Computer Science

My general research interests span the areas of programming languages, operating systems, networking, computer architecture, parallel processing and digital imaging.

The main focus of my research is symbolic languages, a class of programming languages that includes the Lisp family (e.g. Scheme, ML), pure functional (e.g. Haskell), logic (e.g. Prolog), mathematical (e.g. APL, Mathematica, etc.), and certain object-oriented languages (e.g. Smalltalk, Java), and many more.

Current Work

I have two main inter-related research and development projects: Please follow these links for more information.

Education and Research Background

I received my Ph.D. in Computer Science in 1995 from Indiana University.

For my dissertation work, I developed an architecture for list-based symbolic multiprocessing and resource management algorithms (i.e. memory, processes, devices) for languages executing on that architecture. This research builds on a demand-driven computing model for lazy Lisp, suspending construction, also developed at IU by Steve Johnson, and earlier work by Daniel Friedman and David Wise.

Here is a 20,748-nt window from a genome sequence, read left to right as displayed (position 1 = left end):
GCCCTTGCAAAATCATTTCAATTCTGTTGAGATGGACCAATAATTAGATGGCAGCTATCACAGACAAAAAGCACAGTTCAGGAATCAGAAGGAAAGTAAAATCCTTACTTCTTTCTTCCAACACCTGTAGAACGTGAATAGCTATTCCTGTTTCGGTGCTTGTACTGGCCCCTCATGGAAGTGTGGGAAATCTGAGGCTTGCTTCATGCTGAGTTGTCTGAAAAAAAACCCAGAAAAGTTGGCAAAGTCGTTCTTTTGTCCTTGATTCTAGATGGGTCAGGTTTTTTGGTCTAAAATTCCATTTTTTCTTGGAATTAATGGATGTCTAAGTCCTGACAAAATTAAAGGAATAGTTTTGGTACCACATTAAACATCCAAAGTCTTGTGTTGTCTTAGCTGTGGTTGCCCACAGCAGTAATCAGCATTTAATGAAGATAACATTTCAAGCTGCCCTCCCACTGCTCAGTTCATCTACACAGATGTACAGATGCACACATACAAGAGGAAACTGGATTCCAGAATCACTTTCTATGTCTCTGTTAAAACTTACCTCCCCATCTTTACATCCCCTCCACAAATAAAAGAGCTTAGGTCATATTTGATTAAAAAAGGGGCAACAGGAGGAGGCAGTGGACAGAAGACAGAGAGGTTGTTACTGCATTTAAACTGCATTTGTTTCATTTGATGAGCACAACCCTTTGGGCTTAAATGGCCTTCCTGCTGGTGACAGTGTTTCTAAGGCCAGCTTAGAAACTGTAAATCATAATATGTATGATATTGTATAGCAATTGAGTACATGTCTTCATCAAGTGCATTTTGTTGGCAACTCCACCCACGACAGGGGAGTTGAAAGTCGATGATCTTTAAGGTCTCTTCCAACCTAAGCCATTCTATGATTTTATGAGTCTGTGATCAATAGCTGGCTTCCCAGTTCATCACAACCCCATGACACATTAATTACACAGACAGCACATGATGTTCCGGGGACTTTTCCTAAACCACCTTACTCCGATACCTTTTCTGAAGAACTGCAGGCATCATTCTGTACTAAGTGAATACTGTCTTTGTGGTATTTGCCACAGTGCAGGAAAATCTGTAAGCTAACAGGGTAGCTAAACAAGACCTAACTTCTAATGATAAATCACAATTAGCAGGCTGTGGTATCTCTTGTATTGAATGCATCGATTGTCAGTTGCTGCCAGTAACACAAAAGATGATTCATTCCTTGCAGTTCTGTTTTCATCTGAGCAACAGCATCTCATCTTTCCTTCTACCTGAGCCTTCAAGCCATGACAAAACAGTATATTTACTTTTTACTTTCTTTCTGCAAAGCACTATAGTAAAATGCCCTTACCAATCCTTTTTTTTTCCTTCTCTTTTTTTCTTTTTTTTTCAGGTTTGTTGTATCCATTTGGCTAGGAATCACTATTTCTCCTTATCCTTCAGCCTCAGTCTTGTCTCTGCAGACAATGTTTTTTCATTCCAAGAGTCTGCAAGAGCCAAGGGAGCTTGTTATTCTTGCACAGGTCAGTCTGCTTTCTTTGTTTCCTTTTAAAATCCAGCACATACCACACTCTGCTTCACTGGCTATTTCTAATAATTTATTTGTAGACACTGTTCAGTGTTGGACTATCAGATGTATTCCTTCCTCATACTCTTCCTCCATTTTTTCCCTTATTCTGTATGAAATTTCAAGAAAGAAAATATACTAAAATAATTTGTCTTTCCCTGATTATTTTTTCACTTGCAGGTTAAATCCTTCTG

My dissertation, entitled

An Architecture for Parallel Symbolic Processing Based on Suspending Construction

is available here in HTML, PDF (2.36 MB) or gzipped Postscript (607.13 KB).

The Postscript versions of these documents are also available from the IU technical report archive as TR445.

Here is an abstract and a longer introduction.

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Last modified: Sun Dec 21 14:14:23 HST 2003